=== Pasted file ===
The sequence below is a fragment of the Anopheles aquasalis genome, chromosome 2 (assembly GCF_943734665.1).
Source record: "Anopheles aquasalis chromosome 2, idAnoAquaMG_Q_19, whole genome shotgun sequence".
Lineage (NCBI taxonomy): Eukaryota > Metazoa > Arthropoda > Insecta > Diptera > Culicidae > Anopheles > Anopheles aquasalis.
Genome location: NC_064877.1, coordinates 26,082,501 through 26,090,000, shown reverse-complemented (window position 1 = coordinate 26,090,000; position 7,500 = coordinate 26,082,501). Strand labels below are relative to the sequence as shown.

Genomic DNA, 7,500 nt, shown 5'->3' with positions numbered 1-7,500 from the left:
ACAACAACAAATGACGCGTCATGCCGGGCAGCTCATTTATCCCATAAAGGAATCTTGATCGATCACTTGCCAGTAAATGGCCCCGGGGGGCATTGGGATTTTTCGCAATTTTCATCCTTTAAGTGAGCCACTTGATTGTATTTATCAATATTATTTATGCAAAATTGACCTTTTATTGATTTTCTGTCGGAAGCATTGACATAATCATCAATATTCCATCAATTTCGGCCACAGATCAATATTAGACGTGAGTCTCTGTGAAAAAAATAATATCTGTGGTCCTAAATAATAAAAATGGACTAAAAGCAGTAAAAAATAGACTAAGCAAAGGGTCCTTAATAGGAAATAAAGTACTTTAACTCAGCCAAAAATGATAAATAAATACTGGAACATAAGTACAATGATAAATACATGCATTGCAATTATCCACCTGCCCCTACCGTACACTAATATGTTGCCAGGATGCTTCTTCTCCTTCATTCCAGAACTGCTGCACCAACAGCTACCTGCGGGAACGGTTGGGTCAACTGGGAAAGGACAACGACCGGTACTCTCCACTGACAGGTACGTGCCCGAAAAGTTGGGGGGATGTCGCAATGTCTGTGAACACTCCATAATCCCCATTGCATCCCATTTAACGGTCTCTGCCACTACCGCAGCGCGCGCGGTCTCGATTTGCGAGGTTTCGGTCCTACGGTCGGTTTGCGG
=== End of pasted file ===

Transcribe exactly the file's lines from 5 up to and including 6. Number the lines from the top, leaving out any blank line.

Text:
Genomic DNA, 7,500 nt, shown 5'->3' with positions numbered 1-7,500 from the left:
ACAACAACAAATGACGCGTCATGCCGGGCAGCTCATTTATCCCATAAAGGAATCTTGATCGATCACTTGCCAGTAAATGGCCCCGGGGGGCATTGGGATTTTTCGCAATTTTCATCCTTTAAGTGAGCCACTTGATTGTATTTATCAATATTATTTATGCAAAATTGACCTTTTATTGATTTTCTGTCGGAAGCATTGACATAATCATCAATATTCCATCAATTTCGGCCACAGATCAATATTAGACGTGAGTCTCTGTGAAAAAAATAATATCTGTGGTCCTAAATAATAAAAATGGACTAAAAGCAGTAAAAAATAGACTAAGCAAAGGGTCCTTAATAGGAAATAAAGTACTTTAACTCAGCCAAAAATGATAAATAAATACTGGAACATAAGTACAATGATAAATACATGCATTGCAATTATCCACCTGCCCCTACCGTACACTAATATGTTGCCAGGATGCTTCTTCTCCTTCATTCCAGAACTGCTGCACCAACAGCTACCTGCGGGAACGGTTGGGTCAACTGGGAAAGGACAACGACCGGTACTCTCCACTGACAGGTACGTGCCCGAAAAGTTGGGGGGATGTCGCAATGTCTGTGAACACTCCATAATCCCCATTGCATCCCATTTAACGGTCTCTGCCACTACCGCAGCGCGCGCGGTCTCGATTTGCGAGGTTTCGGTCCTACGGTCGGTTTGCGG